When you look up and down the lineup, I think it’s pretty easy to see who the team wants to embrace a new offensive philosophy and who they’re probably okay with sticking with the status quo. For example, Alex Gordon and Billy Butler probably aren’t being worked with too closely about finding pitches to hit and drive. They know what they’re doing and are both established enough at this point that they aren’t really the pupils any new hitting coach is going to work with. I think the main player the Royals are targeting with this philosophy is Eric Hosmer. You may have noticed that his 2012 was pretty much a lost year, but almost more than anything because his power seemed to disappear for months on end. He had only 38 extra base hits in 2012, which is four less than Alcides Escobar. That’s obviously unacceptable.

One of Hosmer’s staples in the minors was his plate discipline and while many thought he got away from that a little during his impressive rookie season because of the low walk totals, what stuck with me was how he was constantly picking pitches out to drive and then driving them. Sometimes the walk total doesn’t tell the whole story because while the old mantra of a walk is as good as a hit can be true at times, a walk is never as good as an extra base hit. So if it’s 1-0 and Hosmer gets a pitch to drive, I want him swinging and driving the ball. In 2012, his walks and his isolated on base percentage went up pretty significantly, but his pitch selection was pretty horrendous. How many times did he swing at a pitch in 2013 that he had no chance of hitting hard and then he subsequently didn’t hit it hard. So no, he didn’t strike out much and he walked more, but his approach needed a lot of help. Working with Jack Maloof and Andre David could be beneficial to him if he embraces the idea of finding his pitch and driving it, even if it means he strikes out 125 times instead of 95 times.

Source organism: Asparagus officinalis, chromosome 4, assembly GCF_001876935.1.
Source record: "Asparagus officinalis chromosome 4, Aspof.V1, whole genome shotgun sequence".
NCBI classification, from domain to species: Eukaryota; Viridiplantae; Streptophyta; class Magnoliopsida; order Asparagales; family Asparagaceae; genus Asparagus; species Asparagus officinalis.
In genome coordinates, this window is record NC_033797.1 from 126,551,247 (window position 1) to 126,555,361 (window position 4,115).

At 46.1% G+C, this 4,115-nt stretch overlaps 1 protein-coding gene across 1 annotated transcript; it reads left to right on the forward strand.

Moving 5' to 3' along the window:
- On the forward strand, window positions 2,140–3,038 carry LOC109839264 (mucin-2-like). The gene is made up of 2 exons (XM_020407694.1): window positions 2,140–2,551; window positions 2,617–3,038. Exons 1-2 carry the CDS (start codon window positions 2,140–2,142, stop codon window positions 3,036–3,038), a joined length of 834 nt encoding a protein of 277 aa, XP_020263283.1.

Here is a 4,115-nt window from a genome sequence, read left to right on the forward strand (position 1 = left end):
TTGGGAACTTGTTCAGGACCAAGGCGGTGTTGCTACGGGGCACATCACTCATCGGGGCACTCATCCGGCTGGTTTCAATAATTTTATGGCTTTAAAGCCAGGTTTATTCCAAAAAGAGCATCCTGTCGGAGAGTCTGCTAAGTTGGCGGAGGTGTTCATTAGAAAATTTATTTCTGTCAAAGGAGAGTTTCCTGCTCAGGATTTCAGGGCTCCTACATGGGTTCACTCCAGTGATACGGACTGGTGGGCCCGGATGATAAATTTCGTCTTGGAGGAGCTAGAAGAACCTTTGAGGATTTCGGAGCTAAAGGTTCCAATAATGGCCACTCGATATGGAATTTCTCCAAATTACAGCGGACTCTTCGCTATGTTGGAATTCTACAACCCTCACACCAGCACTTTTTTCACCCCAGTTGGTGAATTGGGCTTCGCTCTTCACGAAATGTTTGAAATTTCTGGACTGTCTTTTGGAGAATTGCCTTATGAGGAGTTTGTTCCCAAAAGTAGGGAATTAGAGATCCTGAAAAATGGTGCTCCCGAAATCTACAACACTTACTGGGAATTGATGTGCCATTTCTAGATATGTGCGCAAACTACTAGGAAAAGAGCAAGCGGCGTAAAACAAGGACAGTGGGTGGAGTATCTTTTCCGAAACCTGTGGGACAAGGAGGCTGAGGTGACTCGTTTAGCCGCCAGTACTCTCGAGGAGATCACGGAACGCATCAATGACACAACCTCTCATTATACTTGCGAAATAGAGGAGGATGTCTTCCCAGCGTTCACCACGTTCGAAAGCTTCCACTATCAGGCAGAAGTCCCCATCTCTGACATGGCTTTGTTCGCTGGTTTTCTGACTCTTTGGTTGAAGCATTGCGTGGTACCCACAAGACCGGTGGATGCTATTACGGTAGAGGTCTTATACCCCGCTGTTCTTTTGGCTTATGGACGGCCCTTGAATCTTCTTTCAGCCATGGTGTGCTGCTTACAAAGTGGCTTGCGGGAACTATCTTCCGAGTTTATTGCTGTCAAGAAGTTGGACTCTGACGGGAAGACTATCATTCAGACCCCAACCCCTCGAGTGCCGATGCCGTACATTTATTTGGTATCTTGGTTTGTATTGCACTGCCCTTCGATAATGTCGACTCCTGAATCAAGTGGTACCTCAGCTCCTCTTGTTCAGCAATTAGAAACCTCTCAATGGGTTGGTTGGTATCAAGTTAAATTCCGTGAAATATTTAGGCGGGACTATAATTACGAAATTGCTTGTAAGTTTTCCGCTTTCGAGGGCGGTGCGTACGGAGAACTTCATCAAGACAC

The other three players I think this approach is designed for are Lorenzo Cain, Mike Moustakas and Jeff Francoeur. With all three of them, it seemed like they were getting deep into counts, but just simply struggled with finding a pitch to hit. I can think of countless at bats for all three of these guys where they got to two strikes because they were either overly anxious and swung at a bad pitch (I’m looking at you Moose and Frenchy) or they were too passive and got to a point where they were forced to swing because they were at two strikes.

I think it’s doing the desired approach for the team a disservice to say it’s all about hitting home runs because I believe that’s more of the side effect of taking a better approach to the plate that says strikeouts aren’t the worst thing in the world. Yes, if the Royals could find a way to have the fewest strikeouts in the league while increasing their plate discipline, I’d be all for it, but because of a lot of the things I’ve said above, it’s just not usually possible. So while I think we’ll see Royals players walking back to the dugout more often in 2013, I also believe they’ll climb from 16th in baseball in extra base hits to somewhere in the top ten…if they change their ways. And that’s important because while the starting pitching problems were addressed by the front office, the offense was as big of a problem as the pitching last season. If the Royals want to compete, they have to both score more and allow less. Improving their approach and hopefully reaching base more and getting extra bases more is the way to do the former. Without it, any hopes of competing are not reality.

Follow me on Twitter @DBLesky

About The Author

I never had a chance. I was born into a family who loved baseball and the Royals, so I accordingly love baseball and the Royals. I just so happen to love to write also, which makes writing about the Royals for this site something that makes me happy each and every day. When I first started blogging, a fairly well known baseball writer told me to only do it until I'm unhappy doing it, but I don't see that coming any time soon.